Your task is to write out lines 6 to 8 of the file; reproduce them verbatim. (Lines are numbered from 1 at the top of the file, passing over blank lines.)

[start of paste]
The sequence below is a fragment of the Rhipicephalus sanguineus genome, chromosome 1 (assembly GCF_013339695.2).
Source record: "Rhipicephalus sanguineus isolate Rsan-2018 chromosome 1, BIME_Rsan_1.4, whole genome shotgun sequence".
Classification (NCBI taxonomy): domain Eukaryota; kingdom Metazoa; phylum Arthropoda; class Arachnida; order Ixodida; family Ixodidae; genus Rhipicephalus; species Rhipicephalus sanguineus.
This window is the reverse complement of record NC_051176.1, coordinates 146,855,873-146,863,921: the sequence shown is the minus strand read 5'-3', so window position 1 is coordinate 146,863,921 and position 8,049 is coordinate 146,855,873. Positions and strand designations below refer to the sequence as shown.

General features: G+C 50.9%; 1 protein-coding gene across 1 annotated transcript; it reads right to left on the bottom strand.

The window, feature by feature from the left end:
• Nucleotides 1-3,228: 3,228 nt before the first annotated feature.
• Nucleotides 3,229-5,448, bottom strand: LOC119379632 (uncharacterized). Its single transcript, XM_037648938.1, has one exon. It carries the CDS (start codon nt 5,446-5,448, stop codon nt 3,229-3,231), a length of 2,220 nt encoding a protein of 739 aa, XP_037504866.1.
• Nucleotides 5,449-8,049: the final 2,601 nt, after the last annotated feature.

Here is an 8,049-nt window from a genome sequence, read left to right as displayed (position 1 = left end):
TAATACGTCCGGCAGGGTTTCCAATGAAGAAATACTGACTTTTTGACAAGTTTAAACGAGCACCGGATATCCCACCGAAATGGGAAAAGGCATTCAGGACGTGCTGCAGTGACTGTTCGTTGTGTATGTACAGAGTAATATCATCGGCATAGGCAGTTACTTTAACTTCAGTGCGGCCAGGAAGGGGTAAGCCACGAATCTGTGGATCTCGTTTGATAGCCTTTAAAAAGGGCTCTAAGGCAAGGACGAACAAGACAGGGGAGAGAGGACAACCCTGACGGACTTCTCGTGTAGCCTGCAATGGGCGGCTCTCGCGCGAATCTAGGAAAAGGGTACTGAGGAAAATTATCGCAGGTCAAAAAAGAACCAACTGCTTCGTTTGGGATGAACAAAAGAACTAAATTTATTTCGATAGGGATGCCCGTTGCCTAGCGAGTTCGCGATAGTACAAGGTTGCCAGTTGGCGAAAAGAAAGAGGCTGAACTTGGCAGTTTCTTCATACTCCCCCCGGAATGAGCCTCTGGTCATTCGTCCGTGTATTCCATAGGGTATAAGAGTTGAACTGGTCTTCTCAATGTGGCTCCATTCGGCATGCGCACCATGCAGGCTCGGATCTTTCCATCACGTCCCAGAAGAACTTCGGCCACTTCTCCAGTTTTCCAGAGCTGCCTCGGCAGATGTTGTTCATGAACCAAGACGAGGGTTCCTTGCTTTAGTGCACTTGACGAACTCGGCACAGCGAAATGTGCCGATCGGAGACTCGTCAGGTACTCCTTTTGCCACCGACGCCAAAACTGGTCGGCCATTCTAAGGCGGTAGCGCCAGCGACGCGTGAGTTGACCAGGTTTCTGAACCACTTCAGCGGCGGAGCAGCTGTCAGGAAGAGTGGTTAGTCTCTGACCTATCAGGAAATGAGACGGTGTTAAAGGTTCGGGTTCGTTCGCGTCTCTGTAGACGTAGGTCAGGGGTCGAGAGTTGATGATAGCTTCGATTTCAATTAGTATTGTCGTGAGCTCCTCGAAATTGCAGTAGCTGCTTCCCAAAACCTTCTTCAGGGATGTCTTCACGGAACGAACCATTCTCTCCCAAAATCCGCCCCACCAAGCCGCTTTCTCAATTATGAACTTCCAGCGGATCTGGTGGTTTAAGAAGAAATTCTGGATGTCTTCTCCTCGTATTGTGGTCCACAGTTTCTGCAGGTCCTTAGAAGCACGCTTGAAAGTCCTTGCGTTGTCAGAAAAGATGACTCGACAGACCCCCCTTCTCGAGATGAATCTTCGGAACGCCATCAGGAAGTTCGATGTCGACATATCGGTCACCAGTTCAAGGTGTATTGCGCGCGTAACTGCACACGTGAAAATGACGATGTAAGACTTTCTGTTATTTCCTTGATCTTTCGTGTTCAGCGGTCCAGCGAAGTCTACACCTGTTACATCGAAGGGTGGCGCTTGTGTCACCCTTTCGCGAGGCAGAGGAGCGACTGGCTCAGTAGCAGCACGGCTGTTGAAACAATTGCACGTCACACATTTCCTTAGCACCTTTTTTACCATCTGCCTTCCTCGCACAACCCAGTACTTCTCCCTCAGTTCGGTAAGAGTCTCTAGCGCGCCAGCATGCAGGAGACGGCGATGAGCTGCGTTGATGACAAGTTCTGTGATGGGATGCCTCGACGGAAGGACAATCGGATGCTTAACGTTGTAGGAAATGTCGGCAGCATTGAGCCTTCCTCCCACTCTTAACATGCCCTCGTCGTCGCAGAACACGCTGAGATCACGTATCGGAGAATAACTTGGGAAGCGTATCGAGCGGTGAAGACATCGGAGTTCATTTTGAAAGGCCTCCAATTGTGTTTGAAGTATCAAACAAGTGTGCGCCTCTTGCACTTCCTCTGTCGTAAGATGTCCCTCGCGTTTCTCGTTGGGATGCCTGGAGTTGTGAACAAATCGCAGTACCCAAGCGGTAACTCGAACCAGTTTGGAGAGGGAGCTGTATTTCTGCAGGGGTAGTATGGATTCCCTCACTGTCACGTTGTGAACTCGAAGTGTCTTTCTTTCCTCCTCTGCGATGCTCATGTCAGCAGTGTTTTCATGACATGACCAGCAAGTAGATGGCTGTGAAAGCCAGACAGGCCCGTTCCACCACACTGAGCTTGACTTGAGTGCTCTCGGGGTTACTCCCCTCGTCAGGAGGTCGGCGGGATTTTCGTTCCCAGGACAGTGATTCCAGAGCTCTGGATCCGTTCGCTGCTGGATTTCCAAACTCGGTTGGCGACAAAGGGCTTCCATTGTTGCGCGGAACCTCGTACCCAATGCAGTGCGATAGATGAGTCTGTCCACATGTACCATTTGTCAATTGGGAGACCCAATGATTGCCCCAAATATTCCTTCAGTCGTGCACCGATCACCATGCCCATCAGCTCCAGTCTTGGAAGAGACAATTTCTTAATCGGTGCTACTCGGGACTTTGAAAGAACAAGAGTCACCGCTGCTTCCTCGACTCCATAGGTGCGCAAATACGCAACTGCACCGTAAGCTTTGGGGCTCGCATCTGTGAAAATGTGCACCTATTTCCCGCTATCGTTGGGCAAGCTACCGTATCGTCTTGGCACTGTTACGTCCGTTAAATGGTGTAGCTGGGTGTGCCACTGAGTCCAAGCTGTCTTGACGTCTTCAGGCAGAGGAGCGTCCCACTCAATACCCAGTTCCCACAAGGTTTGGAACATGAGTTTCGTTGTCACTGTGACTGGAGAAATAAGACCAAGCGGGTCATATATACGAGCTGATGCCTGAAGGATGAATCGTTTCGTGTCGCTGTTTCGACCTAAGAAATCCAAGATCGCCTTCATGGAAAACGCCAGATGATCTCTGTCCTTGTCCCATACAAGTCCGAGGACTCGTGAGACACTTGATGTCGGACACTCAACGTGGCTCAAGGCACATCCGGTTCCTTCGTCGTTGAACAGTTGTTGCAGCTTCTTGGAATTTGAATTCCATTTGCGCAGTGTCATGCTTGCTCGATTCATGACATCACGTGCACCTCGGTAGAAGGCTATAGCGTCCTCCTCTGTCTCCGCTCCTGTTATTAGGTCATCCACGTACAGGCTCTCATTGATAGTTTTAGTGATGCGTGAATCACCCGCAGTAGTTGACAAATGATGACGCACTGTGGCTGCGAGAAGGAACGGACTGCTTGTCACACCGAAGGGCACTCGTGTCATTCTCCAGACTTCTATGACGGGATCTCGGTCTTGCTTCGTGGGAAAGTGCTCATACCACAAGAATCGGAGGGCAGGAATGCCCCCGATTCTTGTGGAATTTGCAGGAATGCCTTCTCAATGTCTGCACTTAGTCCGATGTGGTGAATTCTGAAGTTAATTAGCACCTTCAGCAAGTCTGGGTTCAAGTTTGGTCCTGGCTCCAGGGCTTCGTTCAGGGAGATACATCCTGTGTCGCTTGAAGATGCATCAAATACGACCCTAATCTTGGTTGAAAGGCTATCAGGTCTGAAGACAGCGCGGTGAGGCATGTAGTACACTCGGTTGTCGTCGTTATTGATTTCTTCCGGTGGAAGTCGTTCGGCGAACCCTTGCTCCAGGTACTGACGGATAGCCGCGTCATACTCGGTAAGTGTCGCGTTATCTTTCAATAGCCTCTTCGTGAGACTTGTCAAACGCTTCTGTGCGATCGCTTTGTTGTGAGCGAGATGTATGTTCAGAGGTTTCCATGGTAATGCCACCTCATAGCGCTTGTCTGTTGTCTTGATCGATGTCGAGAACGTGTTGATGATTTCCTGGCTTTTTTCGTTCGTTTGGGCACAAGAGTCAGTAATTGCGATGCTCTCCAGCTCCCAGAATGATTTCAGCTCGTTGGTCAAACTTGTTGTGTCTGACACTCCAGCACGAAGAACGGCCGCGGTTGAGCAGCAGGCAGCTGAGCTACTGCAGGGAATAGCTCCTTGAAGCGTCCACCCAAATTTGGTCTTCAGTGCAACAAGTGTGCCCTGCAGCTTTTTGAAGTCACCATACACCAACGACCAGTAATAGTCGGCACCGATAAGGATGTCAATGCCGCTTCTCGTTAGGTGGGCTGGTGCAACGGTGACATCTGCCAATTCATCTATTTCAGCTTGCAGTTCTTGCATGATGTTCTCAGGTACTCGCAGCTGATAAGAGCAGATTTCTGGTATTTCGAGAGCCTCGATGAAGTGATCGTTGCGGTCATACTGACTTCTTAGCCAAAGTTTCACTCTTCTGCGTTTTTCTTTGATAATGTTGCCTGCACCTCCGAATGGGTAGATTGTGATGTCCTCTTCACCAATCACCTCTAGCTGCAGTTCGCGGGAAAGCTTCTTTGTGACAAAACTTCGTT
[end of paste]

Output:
The window, feature by feature from the left end:
• Nucleotides 1-3,228: 3,228 nt before the first annotated feature.
• Nucleotides 3,229-5,448, bottom strand: LOC119379632 (uncharacterized). Its single transcript, XM_037648938.1, has one exon. It carries the CDS (start codon nt 5,446-5,448, stop codon nt 3,229-3,231), a length of 2,220 nt encoding a protein of 739 aa, XP_037504866.1.